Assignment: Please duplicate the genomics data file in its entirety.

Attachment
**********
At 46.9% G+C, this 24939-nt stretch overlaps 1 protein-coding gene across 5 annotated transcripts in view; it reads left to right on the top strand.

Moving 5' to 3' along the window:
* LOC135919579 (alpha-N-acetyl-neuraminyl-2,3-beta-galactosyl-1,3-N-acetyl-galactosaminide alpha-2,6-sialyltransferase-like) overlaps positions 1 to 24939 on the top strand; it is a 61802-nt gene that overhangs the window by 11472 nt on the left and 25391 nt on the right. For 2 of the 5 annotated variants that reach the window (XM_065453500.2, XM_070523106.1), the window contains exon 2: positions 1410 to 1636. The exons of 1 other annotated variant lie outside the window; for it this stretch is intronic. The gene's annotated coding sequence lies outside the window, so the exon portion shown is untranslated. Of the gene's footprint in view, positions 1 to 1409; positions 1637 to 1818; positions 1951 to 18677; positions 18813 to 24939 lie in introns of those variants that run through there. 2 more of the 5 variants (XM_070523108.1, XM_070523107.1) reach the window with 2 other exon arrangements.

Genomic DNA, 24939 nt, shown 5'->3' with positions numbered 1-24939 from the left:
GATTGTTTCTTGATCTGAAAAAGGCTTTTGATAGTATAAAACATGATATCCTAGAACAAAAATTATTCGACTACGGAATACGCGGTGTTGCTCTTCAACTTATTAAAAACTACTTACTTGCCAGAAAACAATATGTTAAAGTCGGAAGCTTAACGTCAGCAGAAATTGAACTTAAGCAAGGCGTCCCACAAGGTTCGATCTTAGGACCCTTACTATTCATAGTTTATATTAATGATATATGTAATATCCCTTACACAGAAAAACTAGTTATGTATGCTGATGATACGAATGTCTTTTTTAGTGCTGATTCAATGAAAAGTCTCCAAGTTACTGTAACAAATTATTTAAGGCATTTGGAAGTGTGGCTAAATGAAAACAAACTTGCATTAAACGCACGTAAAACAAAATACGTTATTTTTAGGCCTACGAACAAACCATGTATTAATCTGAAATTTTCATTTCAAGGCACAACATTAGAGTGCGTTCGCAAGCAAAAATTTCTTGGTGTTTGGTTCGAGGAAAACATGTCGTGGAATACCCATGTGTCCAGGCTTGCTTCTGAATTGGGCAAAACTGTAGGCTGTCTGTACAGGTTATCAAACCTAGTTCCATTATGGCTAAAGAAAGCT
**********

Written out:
At 46.9% G+C, this 24939-nt stretch overlaps 1 protein-coding gene across 5 annotated transcripts in view; it reads left to right on the top strand.

Moving 5' to 3' along the window:
* LOC135919579 (alpha-N-acetyl-neuraminyl-2,3-beta-galactosyl-1,3-N-acetyl-galactosaminide alpha-2,6-sialyltransferase-like) overlaps positions 1 to 24939 on the top strand; it is a 61802-nt gene that overhangs the window by 11472 nt on the left and 25391 nt on the right. For 2 of the 5 annotated variants that reach the window (XM_065453500.2, XM_070523106.1), the window contains exon 2: positions 1410 to 1636. The exons of 1 other annotated variant lie outside the window; for it this stretch is intronic. The gene's annotated coding sequence lies outside the window, so the exon portion shown is untranslated. Of the gene's footprint in view, positions 1 to 1409; positions 1637 to 1818; positions 1951 to 18677; positions 18813 to 24939 lie in introns of those variants that run through there. 2 more of the 5 variants (XM_070523108.1, XM_070523107.1) reach the window with 2 other exon arrangements.

Genomic DNA, 24939 nt, shown 5'->3' with positions numbered 1-24939 from the left:
GATTGTTTCTTGATCTGAAAAAGGCTTTTGATAGTATAAAACATGATATCCTAGAACAAAAATTATTCGACTACGGAATACGCGGTGTTGCTCTTCAACTTATTAAAAACTACTTACTTGCCAGAAAACAATATGTTAAAGTCGGAAGCTTAACGTCAGCAGAAATTGAACTTAAGCAAGGCGTCCCACAAGGTTCGATCTTAGGACCCTTACTATTCATAGTTTATATTAATGATATATGTAATATCCCTTACACAGAAAAACTAGTTATGTATGCTGATGATACGAATGTCTTTTTTAGTGCTGATTCAATGAAAAGTCTCCAAGTTACTGTAACAAATTATTTAAGGCATTTGGAAGTGTGGCTAAATGAAAACAAACTTGCATTAAACGCACGTAAAACAAAATACGTTATTTTTAGGCCTACGAACAAACCATGTATTAATCTGAAATTTTCATTTCAAGGCACAACATTAGAGTGCGTTCGCAAGCAAAAATTTCTTGGTGTTTGGTTCGAGGAAAACATGTCGTGGAATACCCATGTGTCCAGGCTTGCTTCTGAATTGGGCAAAACTGTAGGCTGTCTGTACAGGTTATCAAACCTAGTTCCATTATGGCTAAAGAAAGCT